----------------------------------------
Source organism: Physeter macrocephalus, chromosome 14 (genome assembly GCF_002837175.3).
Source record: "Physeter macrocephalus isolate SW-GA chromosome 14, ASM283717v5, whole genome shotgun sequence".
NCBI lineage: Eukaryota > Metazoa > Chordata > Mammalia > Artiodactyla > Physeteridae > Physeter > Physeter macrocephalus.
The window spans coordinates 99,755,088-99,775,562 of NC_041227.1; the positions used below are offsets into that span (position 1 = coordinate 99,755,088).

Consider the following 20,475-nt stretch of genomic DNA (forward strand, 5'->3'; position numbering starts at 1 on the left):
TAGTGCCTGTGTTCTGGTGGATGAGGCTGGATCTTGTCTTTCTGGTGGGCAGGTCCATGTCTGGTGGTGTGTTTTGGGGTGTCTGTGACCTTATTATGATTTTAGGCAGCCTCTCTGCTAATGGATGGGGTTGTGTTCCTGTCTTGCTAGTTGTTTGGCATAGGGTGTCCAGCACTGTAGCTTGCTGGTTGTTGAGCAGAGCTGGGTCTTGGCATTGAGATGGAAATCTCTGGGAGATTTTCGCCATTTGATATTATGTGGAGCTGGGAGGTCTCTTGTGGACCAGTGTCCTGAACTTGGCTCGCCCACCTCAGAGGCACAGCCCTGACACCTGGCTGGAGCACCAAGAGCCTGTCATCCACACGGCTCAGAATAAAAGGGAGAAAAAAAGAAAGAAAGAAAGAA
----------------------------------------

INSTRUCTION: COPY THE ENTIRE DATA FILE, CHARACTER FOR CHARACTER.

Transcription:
Source organism: Physeter macrocephalus, chromosome 14 (genome assembly GCF_002837175.3).
Source record: "Physeter macrocephalus isolate SW-GA chromosome 14, ASM283717v5, whole genome shotgun sequence".
NCBI lineage: Eukaryota > Metazoa > Chordata > Mammalia > Artiodactyla > Physeteridae > Physeter > Physeter macrocephalus.
The window spans coordinates 99,755,088-99,775,562 of NC_041227.1; the positions used below are offsets into that span (position 1 = coordinate 99,755,088).

Consider the following 20,475-nt stretch of genomic DNA (forward strand, 5'->3'; position numbering starts at 1 on the left):
TAGTGCCTGTGTTCTGGTGGATGAGGCTGGATCTTGTCTTTCTGGTGGGCAGGTCCATGTCTGGTGGTGTGTTTTGGGGTGTCTGTGACCTTATTATGATTTTAGGCAGCCTCTCTGCTAATGGATGGGGTTGTGTTCCTGTCTTGCTAGTTGTTTGGCATAGGGTGTCCAGCACTGTAGCTTGCTGGTTGTTGAGCAGAGCTGGGTCTTGGCATTGAGATGGAAATCTCTGGGAGATTTTCGCCATTTGATATTATGTGGAGCTGGGAGGTCTCTTGTGGACCAGTGTCCTGAACTTGGCTCGCCCACCTCAGAGGCACAGCCCTGACACCTGGCTGGAGCACCAAGAGCCTGTCATCCACACGGCTCAGAATAAAAGGGAGAAAAAAAGAAAGAAAGAAAGAA